“…The Earth, as Buckminster Fuller used to famously say, is a spaceship, Spaceship Earth. We are in space already. It’s just that we haven’t brought that into our perspective as we live here on Earth. The Overview Effect is simply the sudden recognition that we live on a planet, and all the implications that it brings to life on Earth.” --David Beaver, Co-Founder of the Overview Institute
Today we celebrate Mother Earth. As I contemplated how best to share my gratitude and awe of our planetary home, I remembered two websites that made the rounds a while back. Each of them offers a unique perspective from which to view our place in the universe, and hopefully each will offer even more reason to celebrate Earth today.
It’s easy for me to get stuck in the mental construct that my reality is all that exists and that I am the center of the universe. Heck, we are all at the center of our own universes, right? Scrolling through the interactive “Scale of the Universe” is an easy way to dispel this self-centered mind-state. By scrolling left and right you get pictures depicting the relative scale of everything in the universe—from the smallest to the largest.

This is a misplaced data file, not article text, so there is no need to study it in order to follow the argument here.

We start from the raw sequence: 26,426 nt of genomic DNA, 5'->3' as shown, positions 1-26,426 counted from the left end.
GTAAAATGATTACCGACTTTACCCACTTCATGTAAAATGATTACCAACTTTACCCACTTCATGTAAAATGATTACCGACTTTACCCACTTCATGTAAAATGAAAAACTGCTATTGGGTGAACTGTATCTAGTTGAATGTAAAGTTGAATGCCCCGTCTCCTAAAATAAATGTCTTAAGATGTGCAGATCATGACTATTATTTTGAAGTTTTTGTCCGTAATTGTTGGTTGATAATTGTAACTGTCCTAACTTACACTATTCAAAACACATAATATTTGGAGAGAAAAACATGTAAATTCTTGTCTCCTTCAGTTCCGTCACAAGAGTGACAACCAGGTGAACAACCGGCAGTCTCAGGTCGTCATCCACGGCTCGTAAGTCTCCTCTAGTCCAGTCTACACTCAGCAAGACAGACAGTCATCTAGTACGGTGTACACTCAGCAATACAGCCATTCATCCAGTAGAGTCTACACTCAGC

I’ve looked at this site a couple of times, and each time it humbles me and fills me with awe. How can we be both so huge, compared to the smallest unit of scale, and yet so minute, compared to the vastness of the observable universe? It makes me feel lucky to experience life on this planet, in this form. Our Earth holds so much of our reality, but is just a tiny piece of the fabric of the universe.
Unifying the vast and minute, former Apollo astronaut Edgar Mitchell shares a realization he had upon seeing Earth from space, “…I had studied Astronomy, and I had studied Cosmology, and fully understood that the molecules in my body, and the molecules in my partners’ bodies and in the spacecraft had been prototyped in some ancient generation stars. In other words, it was pretty obvious from those descriptions, we’re stardust.” The largest and the smallest, we’re all made of the same stuff!
Growing up, I wanted so badly to be an astronaut. Then I realized how much math and science were involved, and I decided to look for other career options. But I think that this video about the “Overview Effect” experienced by astronauts like Mitchell explains why I wanted to go to space. If you haven’t watched it before, give yourself a 20-minute break and enjoy.
In the video, philosopher David Loy describes what some of these astronauts came away feeling. “…That experience of awe, is at least for the moment, to let go of yourself, to transcend the sense of separation. So it’s not just that they were experiencing something other than them, but that they were at some very deep level, integrating, realizing, their interconnectedness with that beautiful blue-green ball.” This description makes me smile, because while I didn’t become an astronaut, my meditation practice has offered me a similar understanding.
So happy Earth Day! I hope these sites will help you to take a moment today to revel with wonder and awe at our glorious home.